Default Ad-Blocker Launched – Even Google Hates Adverts!

Matthew 19th February 2018 0 Comments

We’ve all been the victim of an annoying full-page or auto-playing video ad that just won’t go away, but thanks to Google’s latest initiative, these intrusive ads could quickly become a thing of the past. The company, which seems to have its fingers in many pies after teaming up with WordPress amongst other things recently, has launched its ad-blocker to ensure adverts don’t interrupt the browsing experience.

Used in the Chrome web browser, the ad-blocker will prevent ‘disruptive’ ads from becoming a nuisance to users. The choice of ads displayed will be determined by the Coalition for Better Ads (CBA). This coalition isn’t just a Google thing, Facebook and other companies are also in on the act, but how will the move improve the user experience? And what will it mean for businesses who use these ad types?

Just how annoying are these ads?

Well, from personal experience, very annoying! But it’s not just the odd person who has a not-so-flattering opinion of full pagers and auto-players. A survey of North American and European browsers found that the annoyance caused by intrusive ads is much more widespread.

The research, which saw more than 40,000 web users share their opinion, found the most intrusive ads were full-page advertisements that prevent you from seeing the content displayed on a page. Flashing, animated ads also ranked highly on the aggravation scale. Many reported a problematic experience as a result of full-page and flashing ad presence.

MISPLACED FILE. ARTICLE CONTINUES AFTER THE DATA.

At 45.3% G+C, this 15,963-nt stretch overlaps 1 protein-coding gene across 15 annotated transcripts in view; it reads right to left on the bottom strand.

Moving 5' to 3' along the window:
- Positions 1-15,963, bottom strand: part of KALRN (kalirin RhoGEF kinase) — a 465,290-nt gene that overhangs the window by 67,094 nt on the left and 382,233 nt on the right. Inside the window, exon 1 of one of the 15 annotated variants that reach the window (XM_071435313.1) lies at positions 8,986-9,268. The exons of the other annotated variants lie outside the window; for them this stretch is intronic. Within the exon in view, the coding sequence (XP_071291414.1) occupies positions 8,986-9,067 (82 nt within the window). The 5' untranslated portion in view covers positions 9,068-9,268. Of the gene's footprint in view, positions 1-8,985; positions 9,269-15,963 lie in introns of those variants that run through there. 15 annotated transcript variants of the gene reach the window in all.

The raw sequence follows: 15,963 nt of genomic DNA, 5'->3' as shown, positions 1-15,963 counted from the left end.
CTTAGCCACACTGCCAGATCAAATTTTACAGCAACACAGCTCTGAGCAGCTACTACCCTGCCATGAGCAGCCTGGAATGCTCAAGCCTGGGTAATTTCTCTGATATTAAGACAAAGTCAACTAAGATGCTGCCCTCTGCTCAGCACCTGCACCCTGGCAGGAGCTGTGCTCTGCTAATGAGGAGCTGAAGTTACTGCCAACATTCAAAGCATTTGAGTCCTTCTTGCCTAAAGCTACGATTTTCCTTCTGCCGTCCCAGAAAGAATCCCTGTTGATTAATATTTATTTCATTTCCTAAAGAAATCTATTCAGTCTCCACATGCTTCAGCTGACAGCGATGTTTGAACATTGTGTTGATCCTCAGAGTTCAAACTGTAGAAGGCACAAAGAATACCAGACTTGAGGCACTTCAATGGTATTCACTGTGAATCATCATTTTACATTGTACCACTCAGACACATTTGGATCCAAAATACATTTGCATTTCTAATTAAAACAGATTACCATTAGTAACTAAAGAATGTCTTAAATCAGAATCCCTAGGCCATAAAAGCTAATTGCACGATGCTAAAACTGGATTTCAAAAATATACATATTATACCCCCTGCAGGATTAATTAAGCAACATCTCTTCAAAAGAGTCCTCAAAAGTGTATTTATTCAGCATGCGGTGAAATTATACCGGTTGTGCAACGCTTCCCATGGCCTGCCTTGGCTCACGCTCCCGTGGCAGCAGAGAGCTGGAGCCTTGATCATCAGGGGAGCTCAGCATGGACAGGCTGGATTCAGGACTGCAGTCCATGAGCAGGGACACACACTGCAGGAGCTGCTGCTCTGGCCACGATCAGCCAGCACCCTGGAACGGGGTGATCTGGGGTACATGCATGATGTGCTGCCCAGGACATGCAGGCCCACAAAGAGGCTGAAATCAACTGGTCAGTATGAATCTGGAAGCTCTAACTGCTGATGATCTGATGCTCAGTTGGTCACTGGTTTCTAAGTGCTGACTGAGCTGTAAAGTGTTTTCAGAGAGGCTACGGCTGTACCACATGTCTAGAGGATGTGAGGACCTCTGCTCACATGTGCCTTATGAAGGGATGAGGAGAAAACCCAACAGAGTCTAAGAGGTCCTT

The study analysed both desktop web and mobile web experiences, finding the same issues and consumer preferences remained regardless of the device being used to browse.

How will this affect the digital environment?

The digital environment will no doubt change for the better for consumers looking to browse content with limited interruption from ads and enjoy a better customer journey as a result. However, the businesses who promote their products or services using these ad types will see the work of the coalition a little less favourably. As part of the initiative, sites that host ads that are found to be intrusive or disruptive have 30 days to remove them before automatic blocking occurs. Users can however still see the blocked ads, if they’d like to, by disabling the ad blocking setting, which will be displayed as a notification by Chrome.

It is important to state that ads are not being blocked across the board. Advertising content that does not meet the Better Ads Standards will only be blocked.

CBA isn’t the first ad-blocker

This automated ad-blocking move isn’t the first of its kind. Whilst the Coalition for Better Ads has made news because of the huge tech names behind it, rival firm Adblock Plus has been doing the same thing for a number of years. Of course, Adblock Plus’ response to the news of the CBA-endorsed skimmer is “we do it better”, and after the publication of a CBA white paper it appears they may have a point.

The white paper found that while the Chrome ad skimmer blocked 16.4% of selected ad types, Adblock Plus blocked 92.7%, meaning those looking to browse with as little ads as possible may be better off with the lesser known alternative.

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